Removing Anti-Reflective Coating from Glasses


The anti-reflective coating on my prescription glasses is so scratched I can hardly see out of them. Occulist won't remove it and wants to charge me for new lenses! Any suggestions as to how I can remove the coating myself?

By Sourcerer from UK


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By Holly 367 1,264 08/18/2009

I have had nothing but problems with the anti-reflective coatings in terms of how long they last, even when using the correct cleaning methods - so I no longer get them.

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By Dena Roberts 35 491 08/18/2009

Me, too. Scratches, holes in the coating, looks like peering through water all the time. Extremely irritating! To read, I have to look over the tops of my glasses. Looking forward to replies as to how to get this "stuff" off my glasses. Thanks for asking the question.

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By Misty 23 35 08/23/2009

I also hate my anti-reflective coating on my glasses. I do not have an answer either. I just know that next time I buy glasses, they will NOT have this coating on them!
Good luck in finding an answer. I am curious as well.

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By Cajun 59 327 10/31/2009

Go to an Automotive Parts store and purchase Plastic Polish/Cleaner/Scratch Remover (several good manufacturers such as Maguiers, 3M,Mother's, Novus). Use a non-abrasive cloth and begin the hand-polishing process. It should remove the coating and minor scratches. Don't be aggressive; use a little TLC :)

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By jscsgrl 1 01/06/2010

I've never had a problem until my most recent pair of glasses...purchased from a different optometrist - cheaper lenses than my regular opto quoted. I'm wondering if the lab applied a poorer quality coating...I had my last pair for 10 years - the glasses wore out before the coating!

Meanwhile, I'm very interested in removing it rather than spending $180 for new lenses!

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By Sherri 4 5 03/04/2010

I am just wondering where you people are getting your glasses from?! I work in an optometrists office and sell glasses. Years ago, with poorer quality materials, this was a problem, but with new products and technology to apply coatings, we never see this happening anymore. (there is the rare case of a bad batch, but that is very seldom)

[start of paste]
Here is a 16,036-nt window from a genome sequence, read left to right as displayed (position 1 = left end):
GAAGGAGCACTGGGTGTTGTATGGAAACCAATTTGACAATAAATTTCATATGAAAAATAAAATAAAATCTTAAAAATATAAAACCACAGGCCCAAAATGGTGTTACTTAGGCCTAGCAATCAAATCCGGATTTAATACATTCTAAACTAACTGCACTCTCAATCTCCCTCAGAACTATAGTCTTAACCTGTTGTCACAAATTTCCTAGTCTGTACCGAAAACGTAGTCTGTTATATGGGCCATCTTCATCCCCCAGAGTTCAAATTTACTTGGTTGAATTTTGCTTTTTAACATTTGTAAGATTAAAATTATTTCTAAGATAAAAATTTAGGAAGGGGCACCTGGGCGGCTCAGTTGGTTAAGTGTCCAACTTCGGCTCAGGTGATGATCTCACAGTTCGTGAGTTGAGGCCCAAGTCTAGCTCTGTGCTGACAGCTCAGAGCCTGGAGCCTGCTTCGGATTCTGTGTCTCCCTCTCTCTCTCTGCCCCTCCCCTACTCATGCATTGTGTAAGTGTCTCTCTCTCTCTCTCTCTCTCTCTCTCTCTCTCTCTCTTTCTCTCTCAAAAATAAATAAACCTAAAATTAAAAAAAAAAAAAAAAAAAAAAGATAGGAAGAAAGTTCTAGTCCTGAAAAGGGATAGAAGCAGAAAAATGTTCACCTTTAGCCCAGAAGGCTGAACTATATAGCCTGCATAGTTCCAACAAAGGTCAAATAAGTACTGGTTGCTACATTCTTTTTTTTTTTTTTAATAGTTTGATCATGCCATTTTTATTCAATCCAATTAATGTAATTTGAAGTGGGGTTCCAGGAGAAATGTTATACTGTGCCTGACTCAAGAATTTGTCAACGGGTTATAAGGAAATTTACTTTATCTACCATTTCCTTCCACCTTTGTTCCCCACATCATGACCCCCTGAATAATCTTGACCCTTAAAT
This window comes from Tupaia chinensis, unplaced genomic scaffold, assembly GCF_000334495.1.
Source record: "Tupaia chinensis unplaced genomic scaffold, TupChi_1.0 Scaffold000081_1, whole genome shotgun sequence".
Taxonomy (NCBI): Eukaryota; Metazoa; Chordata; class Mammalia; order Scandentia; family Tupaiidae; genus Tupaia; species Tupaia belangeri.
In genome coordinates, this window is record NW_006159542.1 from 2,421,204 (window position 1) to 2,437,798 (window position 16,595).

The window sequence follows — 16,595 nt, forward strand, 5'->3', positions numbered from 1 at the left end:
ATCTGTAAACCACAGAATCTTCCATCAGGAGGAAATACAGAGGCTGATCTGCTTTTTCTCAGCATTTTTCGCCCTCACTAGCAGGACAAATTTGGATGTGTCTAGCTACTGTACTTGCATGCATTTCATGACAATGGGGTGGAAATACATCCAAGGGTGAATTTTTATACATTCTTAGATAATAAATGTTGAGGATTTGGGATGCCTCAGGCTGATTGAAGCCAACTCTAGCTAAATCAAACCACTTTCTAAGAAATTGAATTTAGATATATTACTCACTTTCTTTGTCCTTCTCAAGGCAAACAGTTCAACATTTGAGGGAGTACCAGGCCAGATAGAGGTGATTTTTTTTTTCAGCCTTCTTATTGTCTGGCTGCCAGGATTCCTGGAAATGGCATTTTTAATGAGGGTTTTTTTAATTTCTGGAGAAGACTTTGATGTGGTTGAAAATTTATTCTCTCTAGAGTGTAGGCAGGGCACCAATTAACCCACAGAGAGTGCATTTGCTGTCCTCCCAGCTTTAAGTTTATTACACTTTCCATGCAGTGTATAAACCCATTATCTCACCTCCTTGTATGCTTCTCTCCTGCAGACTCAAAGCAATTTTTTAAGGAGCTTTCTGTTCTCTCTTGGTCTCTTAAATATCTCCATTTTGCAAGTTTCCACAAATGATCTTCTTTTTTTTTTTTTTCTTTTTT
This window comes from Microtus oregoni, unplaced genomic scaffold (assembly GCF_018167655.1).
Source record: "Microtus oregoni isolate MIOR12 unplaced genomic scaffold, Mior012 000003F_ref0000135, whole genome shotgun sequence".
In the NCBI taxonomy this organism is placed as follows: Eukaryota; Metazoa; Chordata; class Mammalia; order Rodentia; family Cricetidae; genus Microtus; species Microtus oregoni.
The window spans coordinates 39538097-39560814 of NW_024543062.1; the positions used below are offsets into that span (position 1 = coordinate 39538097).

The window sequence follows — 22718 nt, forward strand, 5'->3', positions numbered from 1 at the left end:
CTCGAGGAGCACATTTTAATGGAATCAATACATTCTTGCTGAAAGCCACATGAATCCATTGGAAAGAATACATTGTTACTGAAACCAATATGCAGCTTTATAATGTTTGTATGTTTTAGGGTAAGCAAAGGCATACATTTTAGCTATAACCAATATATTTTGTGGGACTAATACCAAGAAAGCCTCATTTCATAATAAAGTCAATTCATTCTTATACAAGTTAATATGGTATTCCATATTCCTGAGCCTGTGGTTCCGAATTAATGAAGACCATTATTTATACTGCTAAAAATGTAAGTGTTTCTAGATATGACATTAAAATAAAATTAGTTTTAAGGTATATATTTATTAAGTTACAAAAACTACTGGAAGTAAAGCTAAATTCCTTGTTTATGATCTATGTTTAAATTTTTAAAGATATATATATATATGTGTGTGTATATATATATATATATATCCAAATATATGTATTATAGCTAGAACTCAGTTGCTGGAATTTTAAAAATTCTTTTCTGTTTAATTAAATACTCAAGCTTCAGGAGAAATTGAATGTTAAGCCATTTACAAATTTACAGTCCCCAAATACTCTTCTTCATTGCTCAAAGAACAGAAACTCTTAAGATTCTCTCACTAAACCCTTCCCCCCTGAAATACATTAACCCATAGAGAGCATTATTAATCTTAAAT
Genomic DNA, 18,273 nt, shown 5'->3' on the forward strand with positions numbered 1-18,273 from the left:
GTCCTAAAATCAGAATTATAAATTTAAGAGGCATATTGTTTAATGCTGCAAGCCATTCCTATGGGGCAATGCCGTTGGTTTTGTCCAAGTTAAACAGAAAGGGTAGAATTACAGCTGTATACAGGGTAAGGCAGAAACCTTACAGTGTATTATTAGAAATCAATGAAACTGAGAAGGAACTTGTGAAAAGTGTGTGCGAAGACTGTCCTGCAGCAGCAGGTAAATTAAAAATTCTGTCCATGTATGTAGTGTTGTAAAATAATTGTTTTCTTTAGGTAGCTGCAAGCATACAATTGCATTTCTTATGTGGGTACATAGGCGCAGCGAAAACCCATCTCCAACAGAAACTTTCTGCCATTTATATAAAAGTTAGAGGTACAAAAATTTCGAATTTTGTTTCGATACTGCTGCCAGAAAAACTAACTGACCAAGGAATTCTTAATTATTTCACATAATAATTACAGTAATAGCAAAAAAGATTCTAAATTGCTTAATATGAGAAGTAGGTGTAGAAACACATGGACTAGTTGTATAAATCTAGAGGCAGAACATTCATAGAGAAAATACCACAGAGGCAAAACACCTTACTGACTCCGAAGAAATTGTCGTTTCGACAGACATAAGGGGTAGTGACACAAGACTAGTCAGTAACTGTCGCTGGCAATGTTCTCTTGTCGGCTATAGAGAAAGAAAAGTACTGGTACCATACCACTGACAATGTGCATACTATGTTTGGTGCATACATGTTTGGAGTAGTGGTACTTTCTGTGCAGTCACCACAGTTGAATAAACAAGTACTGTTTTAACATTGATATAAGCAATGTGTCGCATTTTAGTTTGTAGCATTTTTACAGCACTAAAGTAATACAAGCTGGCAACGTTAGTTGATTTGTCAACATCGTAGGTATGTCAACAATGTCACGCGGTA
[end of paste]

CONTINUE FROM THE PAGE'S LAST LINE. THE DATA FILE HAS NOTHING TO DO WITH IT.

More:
If the glasses are new, there should be warranty against that, at least in our office, we offer a 2 year warranty with anti-glare coatings. Sometime you do get what you pay for, going cheap isn't always best. You only do have one pair of eyes!

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By c willis 1 01/17/2011

Go to Hobby Lobby or any craft store and buy Armor Etch it's a glass etching and rub on and wash off with water. I could hardly see out of my glasses and I tried this product today and it took the coating off and they are like new glasses

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By Mark Burns S. 1 09/16/2015

Rather than blame inferior materials or workmanship I see the cause of the problem as unwitting exposure to substances which harm the coating. Supermarkets , gas stations, hardware stores expose customers to all manner of toxic substances in the products that we buy.

As employees our glasses suffer the same fate again.
It is the environment.

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Here are questions related to Removing Anti-Reflective Coating from Glasses.

Question: Removing Anti-reflective Coating on Glasses

I purchased a prescription pair of eye glasses about 8 months back. It is a branded glass with an anti reflective coating. Now the left side lens is not clear, as the coating has developed some scratches. I want remove the total coating on both the lenses so that I can see clearly. How to do it?

By R. Srinivasan

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Most Recent Answer

By Chris Bajer 1 02/06/2015